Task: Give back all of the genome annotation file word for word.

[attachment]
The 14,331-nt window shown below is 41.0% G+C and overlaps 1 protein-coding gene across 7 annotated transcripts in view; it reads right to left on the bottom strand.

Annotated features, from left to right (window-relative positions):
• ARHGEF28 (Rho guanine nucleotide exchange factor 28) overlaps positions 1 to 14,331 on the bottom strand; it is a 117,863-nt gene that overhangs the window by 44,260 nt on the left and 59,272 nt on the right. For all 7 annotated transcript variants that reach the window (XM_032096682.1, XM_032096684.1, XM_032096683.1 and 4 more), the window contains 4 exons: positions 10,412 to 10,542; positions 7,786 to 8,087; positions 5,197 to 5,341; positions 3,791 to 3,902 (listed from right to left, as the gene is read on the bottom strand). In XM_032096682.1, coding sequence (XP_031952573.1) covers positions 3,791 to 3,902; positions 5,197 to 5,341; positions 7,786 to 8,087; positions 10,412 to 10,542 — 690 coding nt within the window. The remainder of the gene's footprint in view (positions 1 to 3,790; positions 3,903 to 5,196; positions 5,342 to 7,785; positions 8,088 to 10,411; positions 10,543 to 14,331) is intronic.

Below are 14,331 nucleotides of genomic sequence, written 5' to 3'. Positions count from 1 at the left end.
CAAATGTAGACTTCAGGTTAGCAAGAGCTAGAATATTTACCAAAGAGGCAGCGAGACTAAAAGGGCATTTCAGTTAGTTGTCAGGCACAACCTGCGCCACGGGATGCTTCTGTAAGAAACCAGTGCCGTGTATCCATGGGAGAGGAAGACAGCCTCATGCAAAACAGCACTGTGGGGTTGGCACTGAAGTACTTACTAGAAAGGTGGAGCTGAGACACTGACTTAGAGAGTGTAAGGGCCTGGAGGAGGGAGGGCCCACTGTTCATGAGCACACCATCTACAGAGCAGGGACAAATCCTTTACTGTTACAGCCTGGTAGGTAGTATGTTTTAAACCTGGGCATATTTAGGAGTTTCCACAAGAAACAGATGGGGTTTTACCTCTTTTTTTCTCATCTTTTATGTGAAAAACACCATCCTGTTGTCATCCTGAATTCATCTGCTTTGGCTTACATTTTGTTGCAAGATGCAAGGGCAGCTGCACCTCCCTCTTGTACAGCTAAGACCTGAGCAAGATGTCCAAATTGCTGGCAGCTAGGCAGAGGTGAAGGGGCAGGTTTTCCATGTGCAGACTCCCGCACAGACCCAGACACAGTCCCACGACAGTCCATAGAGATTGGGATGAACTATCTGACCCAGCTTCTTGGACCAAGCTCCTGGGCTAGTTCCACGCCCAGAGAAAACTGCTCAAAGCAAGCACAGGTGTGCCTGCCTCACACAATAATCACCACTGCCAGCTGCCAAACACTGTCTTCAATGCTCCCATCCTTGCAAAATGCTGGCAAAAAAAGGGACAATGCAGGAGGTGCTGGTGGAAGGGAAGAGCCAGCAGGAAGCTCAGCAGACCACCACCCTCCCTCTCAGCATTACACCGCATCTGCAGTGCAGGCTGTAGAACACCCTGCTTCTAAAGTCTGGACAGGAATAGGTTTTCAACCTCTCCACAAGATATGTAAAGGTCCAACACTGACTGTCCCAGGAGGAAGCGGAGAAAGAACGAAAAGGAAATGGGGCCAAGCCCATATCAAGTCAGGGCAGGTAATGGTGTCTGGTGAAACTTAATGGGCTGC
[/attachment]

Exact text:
The 14,331-nt window shown below is 41.0% G+C and overlaps 1 protein-coding gene across 7 annotated transcripts in view; it reads right to left on the bottom strand.

Annotated features, from left to right (window-relative positions):
• ARHGEF28 (Rho guanine nucleotide exchange factor 28) overlaps positions 1 to 14,331 on the bottom strand; it is a 117,863-nt gene that overhangs the window by 44,260 nt on the left and 59,272 nt on the right. For all 7 annotated transcript variants that reach the window (XM_032096682.1, XM_032096684.1, XM_032096683.1 and 4 more), the window contains 4 exons: positions 10,412 to 10,542; positions 7,786 to 8,087; positions 5,197 to 5,341; positions 3,791 to 3,902 (listed from right to left, as the gene is read on the bottom strand). In XM_032096682.1, coding sequence (XP_031952573.1) covers positions 3,791 to 3,902; positions 5,197 to 5,341; positions 7,786 to 8,087; positions 10,412 to 10,542 — 690 coding nt within the window. The remainder of the gene's footprint in view (positions 1 to 3,790; positions 3,903 to 5,196; positions 5,342 to 7,785; positions 8,088 to 10,411; positions 10,543 to 14,331) is intronic.

Below are 14,331 nucleotides of genomic sequence, written 5' to 3'. Positions count from 1 at the left end.
CAAATGTAGACTTCAGGTTAGCAAGAGCTAGAATATTTACCAAAGAGGCAGCGAGACTAAAAGGGCATTTCAGTTAGTTGTCAGGCACAACCTGCGCCACGGGATGCTTCTGTAAGAAACCAGTGCCGTGTATCCATGGGAGAGGAAGACAGCCTCATGCAAAACAGCACTGTGGGGTTGGCACTGAAGTACTTACTAGAAAGGTGGAGCTGAGACACTGACTTAGAGAGTGTAAGGGCCTGGAGGAGGGAGGGCCCACTGTTCATGAGCACACCATCTACAGAGCAGGGACAAATCCTTTACTGTTACAGCCTGGTAGGTAGTATGTTTTAAACCTGGGCATATTTAGGAGTTTCCACAAGAAACAGATGGGGTTTTACCTCTTTTTTTCTCATCTTTTATGTGAAAAACACCATCCTGTTGTCATCCTGAATTCATCTGCTTTGGCTTACATTTTGTTGCAAGATGCAAGGGCAGCTGCACCTCCCTCTTGTACAGCTAAGACCTGAGCAAGATGTCCAAATTGCTGGCAGCTAGGCAGAGGTGAAGGGGCAGGTTTTCCATGTGCAGACTCCCGCACAGACCCAGACACAGTCCCACGACAGTCCATAGAGATTGGGATGAACTATCTGACCCAGCTTCTTGGACCAAGCTCCTGGGCTAGTTCCACGCCCAGAGAAAACTGCTCAAAGCAAGCACAGGTGTGCCTGCCTCACACAATAATCACCACTGCCAGCTGCCAAACACTGTCTTCAATGCTCCCATCCTTGCAAAATGCTGGCAAAAAAAGGGACAATGCAGGAGGTGCTGGTGGAAGGGAAGAGCCAGCAGGAAGCTCAGCAGACCACCACCCTCCCTCTCAGCATTACACCGCATCTGCAGTGCAGGCTGTAGAACACCCTGCTTCTAAAGTCTGGACAGGAATAGGTTTTCAACCTCTCCACAAGATATGTAAAGGTCCAACACTGACTGTCCCAGGAGGAAGCGGAGAAAGAACGAAAAGGAAATGGGGCCAAGCCCATATCAAGTCAGGGCAGGTAATGGTGTCTGGTGAAACTTAATGGGCTGC